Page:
1 Some European options 2 Arbitrage bounds for Call and Put options

1 Some European options 2 Arbitrage bounds for Call and Put options

Math 3FM3 - Mathematical Finance 2012 Dr A. Nguyen Huu ([email protected]) Assignement 1 : due in class on Tuesday September 25th, 2012 1 Som...

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Math 3FM3 - Mathematical Finance 2012 Dr A. Nguyen Huu ([email protected]) Assignement 1 : due in class on Tuesday September 25th, 2012

1

Some European options

For each of these options, give the analytical formula of the payo at maturity and draw it on a coordinate system (payo value in function of stock price). Provide also a possible nancial application for such options (i.e. what kind of risk it hedges or on what moves it speculates). 1. Straddle option : you hold a Call option and a Put option with the same strike price K and maturity T . 2. Strangle option : you hold a Call option and a Put option with the same maturity T but a dierent strike. 3. Strip option : you hold a Call option and two Put options with the same strike K and maturity T . 4. Strap option : you hold two Call options and one Put option with the same strike K and maturity T . 5. Bull spread option : you hold a Call option of strike K1 and have sold a Call option with strike K2 > K1 . Both options have maturity T . 6. Bear spread option : you hold a Put option of strike K1 and have sold a Put option with strike K2 > K1 . Both options have maturity T . 7. Buttery option : you hold a Call option of strike K + δK and a Call option of strike K − δK , and you have sold two Call options of strike K . All options have maturity T . 8. Condor option : you hold a Call option of strike K1 and another of strike K4 , and you have sold two Call options of strike K2 and K3 respectively. The strikes verify K1 < K2 < K3 < K4 . All options have maturity T . 9. You have written a forward option of strike K for some holder, and you hold two Call options of same strike K . All contracts have delivery at T . How would you name that option ? 2

Arbitrage bounds for Call and Put options

Suppose that there is no arbitrage opportunity on the market (Assumption NA holds). Let us denote B(, 0, T ) the zero coupon price in time 0 which delivers 1$ at T . We also denote 1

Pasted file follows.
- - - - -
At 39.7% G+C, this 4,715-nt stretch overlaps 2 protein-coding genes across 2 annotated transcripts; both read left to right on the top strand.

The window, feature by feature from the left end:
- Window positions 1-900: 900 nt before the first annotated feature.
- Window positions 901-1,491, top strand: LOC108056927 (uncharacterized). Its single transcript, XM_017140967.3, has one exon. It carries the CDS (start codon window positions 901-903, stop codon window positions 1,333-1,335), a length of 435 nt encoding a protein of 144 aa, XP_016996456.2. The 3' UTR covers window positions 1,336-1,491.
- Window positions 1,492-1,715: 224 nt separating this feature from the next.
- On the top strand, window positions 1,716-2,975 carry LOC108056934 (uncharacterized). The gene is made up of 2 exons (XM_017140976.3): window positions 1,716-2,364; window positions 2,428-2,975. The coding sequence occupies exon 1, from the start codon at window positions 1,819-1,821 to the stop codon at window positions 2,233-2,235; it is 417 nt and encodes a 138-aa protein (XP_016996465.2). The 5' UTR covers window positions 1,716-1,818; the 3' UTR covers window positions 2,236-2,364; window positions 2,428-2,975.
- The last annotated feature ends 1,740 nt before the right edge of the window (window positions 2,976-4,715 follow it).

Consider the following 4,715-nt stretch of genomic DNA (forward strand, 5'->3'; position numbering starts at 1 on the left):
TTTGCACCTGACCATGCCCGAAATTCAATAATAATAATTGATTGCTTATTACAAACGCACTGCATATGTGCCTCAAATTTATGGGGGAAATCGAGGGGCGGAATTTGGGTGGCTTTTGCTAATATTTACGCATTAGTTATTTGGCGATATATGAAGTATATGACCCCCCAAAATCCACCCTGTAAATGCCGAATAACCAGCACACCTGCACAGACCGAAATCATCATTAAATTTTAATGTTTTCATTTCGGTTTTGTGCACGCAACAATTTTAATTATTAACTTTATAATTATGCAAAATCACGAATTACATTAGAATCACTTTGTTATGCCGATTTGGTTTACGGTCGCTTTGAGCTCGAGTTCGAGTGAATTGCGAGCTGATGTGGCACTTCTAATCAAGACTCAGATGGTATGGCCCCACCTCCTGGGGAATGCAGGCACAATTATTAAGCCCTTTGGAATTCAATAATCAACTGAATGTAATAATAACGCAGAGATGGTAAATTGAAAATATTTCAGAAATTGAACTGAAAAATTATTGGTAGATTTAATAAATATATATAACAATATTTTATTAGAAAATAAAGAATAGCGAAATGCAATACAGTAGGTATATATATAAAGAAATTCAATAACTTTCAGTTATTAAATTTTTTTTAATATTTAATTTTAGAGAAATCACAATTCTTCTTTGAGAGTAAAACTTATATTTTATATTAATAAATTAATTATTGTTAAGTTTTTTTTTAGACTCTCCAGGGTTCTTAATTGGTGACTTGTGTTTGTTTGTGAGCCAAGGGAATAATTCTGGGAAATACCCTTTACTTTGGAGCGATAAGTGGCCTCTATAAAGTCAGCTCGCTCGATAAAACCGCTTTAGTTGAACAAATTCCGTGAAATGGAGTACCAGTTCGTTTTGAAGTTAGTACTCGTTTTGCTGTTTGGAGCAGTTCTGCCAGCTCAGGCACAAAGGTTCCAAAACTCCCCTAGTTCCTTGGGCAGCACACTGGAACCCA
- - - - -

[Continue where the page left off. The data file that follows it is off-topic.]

C0 and P0 the prices at time 0 of a Call option and a Put option respectively, on the same stock S , with the same strike K and maturity T .

1. Show, using arbitrage reasonning, that (S0 − KB(0, T ))+ ≤ C0 ≤ S0 . You can also use the Propositions of the course if you want. 2. Deduce from the above inequality that (KB(0, T ) − S0 )+ ≤ P0 ≤ KB(0, T ). 3. Show that the Call option price is a decreasing function of the strike K . 4. Assume that there exists a zero coupon at any date for any maturity : B(t, T ) ≤ 1 for all t ≤ T arbitrarily chosen. By using answers to questions 1 and 3, show that the Call option price is an increasing function of the maturity T . 5. Repeat questions 3 and 4 for the Put option. 3

One period Binomial model

Consider a one period nancial model with two traded securities : a stock and a forward contract on the stock. Assume that the initial price of the stock equals S0 = 120 and that the terminal price of the stock can take two values, 110 and 150. Assume also that the forward price equals K = 135. Compute the arbitrage-free price of the zero-coupon bond which pays 10000$ at maturity, by making the arbitrage reasoning (so don't use the course proposition 1). 4

Hedging a long position - one period

Do exercise 1.6 in Steven E. Schreve Textbook (p.20). 5

Path-dependent Barrier Option

Consider the two-period binomial model with S0 , u = 1, 2, d = 0.8 and take r = 0.1. Consider a derivative security, hich expires at time t = 2, and which payo equals ( V2 =

100 if max(S1 , S2 ) ≥ K 0 if max(S1 , S2 ) < K

where the threshold K (the barrier) equals 110 and Si denotes the price of the stock at time i ∈ {1, 2}. Compute 1. the arbitrage-free price of the option at time 0. 2. the number of stocks ∆0 in the replicating strategy of the option at time 0. 2